Critical to this work are reliable controls. In order for Mason to know that his instruments are working properly, and that their findings can be trusted, the team relies on synthetic DNA molecules made by Twist. If those positive controls fail to produce a signal, something must have gone wrong inside one of the sample processing labs.
“At Twist we have built a platform based on silicon to write DNA,” explained Twist CEO Leproust. “There are a number of applications for that. One of them is in diagnostics, so you can understand the genetic make-up of a sample.”
While widely used RT-PCR tests give researchers and public health professionals a clear yes/no answer about the presence of the virus, “the next step is [that] you may want to know what exactly is that virus — are there any mutations in that virus compared to what is known?”
No environmental sample (especially one from a subway seat) is pure. Each swab draws up a multitude of microbes, most of which are perfectly benign. Human cells can even wind up in the tube. To make sense of all this overlapping genetic material, and to fish out any dangerous viral information, Twist has developed what it calls a ‘coronavirus target enrichment probe.’ This molecular tool acts like a magnet, attracting just the virus’ genes and letting human genetic material and other contaminants wash away during processing. The net effect? A cheaper experiment that produces more reliable sequencing results.
“We’ve compared the Wuhan coronavirus versus the Australian coronavirus, and there are ten bases that are missing in the Australian version,” said Leproust. Bases are the individual letters of the genetic code.
Scientists are still racing to understand what these changes in viral spelling may mean, but now, Leproust says, “we can do this at scale.”
Making Environmental Detection Easier
Chai Bio founder and CEO Perfetto believes in that vision, but doesn’t want costs to stand in the way. “We focus on making [RT-PCR] lower cost and easier to use. For example, we have people using this in food safety applications, in breweries where they look for beer-spoilage organisms [and] water quality — for everything under the sun.”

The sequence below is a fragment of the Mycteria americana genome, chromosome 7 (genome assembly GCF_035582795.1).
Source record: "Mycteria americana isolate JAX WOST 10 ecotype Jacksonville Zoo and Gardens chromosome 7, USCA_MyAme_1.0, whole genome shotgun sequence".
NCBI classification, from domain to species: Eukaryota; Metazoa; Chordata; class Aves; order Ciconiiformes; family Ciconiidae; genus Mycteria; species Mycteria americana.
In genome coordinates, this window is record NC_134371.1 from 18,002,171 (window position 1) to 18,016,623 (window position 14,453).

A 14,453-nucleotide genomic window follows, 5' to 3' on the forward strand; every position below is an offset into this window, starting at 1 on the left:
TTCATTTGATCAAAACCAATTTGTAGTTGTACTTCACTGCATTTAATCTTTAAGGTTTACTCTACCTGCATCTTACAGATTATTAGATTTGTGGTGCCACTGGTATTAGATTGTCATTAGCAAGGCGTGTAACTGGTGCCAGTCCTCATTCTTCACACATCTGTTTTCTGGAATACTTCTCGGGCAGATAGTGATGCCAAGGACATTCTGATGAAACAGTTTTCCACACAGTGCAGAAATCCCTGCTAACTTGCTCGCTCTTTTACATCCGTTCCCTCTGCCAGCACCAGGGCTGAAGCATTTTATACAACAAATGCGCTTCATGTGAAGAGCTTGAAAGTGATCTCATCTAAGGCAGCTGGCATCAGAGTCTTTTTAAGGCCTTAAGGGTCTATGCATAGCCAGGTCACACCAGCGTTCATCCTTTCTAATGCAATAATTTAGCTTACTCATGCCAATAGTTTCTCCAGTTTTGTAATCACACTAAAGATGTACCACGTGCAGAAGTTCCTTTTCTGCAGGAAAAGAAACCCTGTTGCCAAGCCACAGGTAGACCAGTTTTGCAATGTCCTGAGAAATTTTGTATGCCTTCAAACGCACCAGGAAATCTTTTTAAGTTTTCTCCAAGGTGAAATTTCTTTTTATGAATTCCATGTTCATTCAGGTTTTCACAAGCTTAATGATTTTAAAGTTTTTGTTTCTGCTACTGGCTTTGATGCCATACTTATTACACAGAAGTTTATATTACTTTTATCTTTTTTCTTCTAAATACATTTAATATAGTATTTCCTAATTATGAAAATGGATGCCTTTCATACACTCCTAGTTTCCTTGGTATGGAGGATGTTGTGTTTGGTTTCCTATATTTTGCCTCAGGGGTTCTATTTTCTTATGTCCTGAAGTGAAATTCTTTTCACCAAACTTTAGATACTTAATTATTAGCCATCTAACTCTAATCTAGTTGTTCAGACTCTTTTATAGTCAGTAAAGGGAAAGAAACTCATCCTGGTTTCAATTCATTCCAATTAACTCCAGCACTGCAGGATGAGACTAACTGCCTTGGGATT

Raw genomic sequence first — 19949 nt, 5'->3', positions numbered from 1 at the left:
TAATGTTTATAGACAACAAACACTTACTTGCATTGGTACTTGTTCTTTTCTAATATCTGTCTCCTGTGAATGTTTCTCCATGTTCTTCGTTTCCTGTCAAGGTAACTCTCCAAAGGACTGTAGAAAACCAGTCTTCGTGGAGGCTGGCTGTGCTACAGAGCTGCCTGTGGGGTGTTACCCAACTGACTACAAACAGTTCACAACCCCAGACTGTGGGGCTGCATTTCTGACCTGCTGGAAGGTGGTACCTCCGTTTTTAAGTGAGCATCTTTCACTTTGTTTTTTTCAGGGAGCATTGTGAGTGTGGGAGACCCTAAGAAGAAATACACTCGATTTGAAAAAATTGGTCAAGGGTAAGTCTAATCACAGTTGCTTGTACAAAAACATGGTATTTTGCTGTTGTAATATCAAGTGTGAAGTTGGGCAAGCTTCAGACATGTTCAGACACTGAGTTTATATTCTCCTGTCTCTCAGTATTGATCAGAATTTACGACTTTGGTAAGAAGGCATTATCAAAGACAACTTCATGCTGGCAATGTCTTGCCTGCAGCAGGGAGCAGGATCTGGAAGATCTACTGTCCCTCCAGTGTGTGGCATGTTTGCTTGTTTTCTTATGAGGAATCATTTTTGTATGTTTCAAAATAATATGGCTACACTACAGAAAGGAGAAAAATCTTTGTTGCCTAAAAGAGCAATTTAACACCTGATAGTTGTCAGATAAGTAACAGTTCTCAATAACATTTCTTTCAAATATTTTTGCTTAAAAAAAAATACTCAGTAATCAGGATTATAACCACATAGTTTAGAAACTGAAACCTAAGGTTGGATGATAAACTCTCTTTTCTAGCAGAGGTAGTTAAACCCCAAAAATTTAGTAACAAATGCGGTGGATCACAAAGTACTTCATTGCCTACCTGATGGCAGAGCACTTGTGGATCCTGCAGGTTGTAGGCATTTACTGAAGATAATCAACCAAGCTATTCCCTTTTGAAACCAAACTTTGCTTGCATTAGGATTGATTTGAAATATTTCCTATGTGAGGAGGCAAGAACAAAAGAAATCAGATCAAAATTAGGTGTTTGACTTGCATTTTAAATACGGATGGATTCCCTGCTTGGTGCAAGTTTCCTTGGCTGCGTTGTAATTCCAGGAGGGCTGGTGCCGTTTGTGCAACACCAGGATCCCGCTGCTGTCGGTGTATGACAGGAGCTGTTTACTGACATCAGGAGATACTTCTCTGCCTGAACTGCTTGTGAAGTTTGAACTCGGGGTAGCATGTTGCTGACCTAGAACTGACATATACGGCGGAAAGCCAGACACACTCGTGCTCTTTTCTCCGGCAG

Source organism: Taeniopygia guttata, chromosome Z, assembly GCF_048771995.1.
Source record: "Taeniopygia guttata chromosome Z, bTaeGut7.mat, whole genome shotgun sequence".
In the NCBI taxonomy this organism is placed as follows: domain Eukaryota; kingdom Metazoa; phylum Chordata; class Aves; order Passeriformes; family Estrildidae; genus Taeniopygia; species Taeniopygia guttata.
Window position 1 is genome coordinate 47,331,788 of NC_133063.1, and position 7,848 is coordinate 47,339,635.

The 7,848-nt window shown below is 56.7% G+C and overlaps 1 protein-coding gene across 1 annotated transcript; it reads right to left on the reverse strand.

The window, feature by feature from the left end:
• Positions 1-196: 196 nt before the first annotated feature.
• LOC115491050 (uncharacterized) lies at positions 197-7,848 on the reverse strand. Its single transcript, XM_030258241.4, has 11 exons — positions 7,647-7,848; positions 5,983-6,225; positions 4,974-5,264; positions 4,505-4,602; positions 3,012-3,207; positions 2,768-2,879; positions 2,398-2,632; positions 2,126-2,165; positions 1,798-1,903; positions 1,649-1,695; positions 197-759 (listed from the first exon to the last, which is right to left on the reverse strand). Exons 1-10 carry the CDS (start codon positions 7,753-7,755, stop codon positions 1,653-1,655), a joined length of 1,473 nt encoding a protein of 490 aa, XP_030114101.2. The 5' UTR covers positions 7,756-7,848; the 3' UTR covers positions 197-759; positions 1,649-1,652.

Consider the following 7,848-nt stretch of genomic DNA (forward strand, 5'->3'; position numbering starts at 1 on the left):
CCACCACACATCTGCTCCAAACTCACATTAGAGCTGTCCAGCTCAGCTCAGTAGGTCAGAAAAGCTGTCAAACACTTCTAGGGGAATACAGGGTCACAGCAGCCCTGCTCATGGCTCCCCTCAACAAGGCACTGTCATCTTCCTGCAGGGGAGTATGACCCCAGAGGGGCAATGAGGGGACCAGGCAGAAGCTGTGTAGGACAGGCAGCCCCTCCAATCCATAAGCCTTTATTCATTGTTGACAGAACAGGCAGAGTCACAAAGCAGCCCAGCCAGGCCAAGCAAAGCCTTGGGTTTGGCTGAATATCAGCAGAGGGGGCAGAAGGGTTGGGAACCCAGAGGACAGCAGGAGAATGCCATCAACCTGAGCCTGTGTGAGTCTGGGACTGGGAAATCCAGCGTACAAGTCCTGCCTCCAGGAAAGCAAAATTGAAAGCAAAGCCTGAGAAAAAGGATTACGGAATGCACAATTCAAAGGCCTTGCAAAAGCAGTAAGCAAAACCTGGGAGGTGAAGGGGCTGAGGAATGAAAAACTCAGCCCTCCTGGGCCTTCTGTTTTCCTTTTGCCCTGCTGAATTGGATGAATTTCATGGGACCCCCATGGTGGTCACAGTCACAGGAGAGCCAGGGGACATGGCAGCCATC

In response to the global pandemic, Chai Bio has rolled out new products and protocols for wide-spread environmental detection of SARS-CoV-2. These include everything needed to both collect samples and perform experiments at home.
“If you are able to do that, you can then take mitigating actions,” said Perfetto, whose products are intended for research use only and have not been approved for clinical diagnosis.
As is the case with coronavirus infections in people, the true extent of the spread of SARS-CoV-2 is almost certainly much larger than anyone has been able to measure. Expanded environmental sampling would help shed light on the truth of this pandemic.
Do you really want to know?
Knowing which microbes linger on door handles and subway poles can be a little disconcerting. When researchers swabbed a random seat on the Bay Area’s rapid transit system in 2011, they found MRSA and other serious antibiotic-resistant pathogens riding along with passengers, creating headlines. Some felt compelled to stand instead of sit on the train ride home. Chris acknowledges that, generally, people just don’t want to know.
“I prefer to run towards information rather than away from it,” he says. “But at the end of the day, it’s a personal choice.”
Whether individuals choose to look closely at the data, these testing technologies represent important new tools for informed public health policy.
Thank you to Ian Haydon and Kevin Costa for additional research and reporting in this article. I’m the founder of SynBioBeta, and some of the companies that I write about—including Twist Bioscience—are sponsors of the SynBioBeta conference and weekly digest — here’s the full list of SynBioBeta sponsors.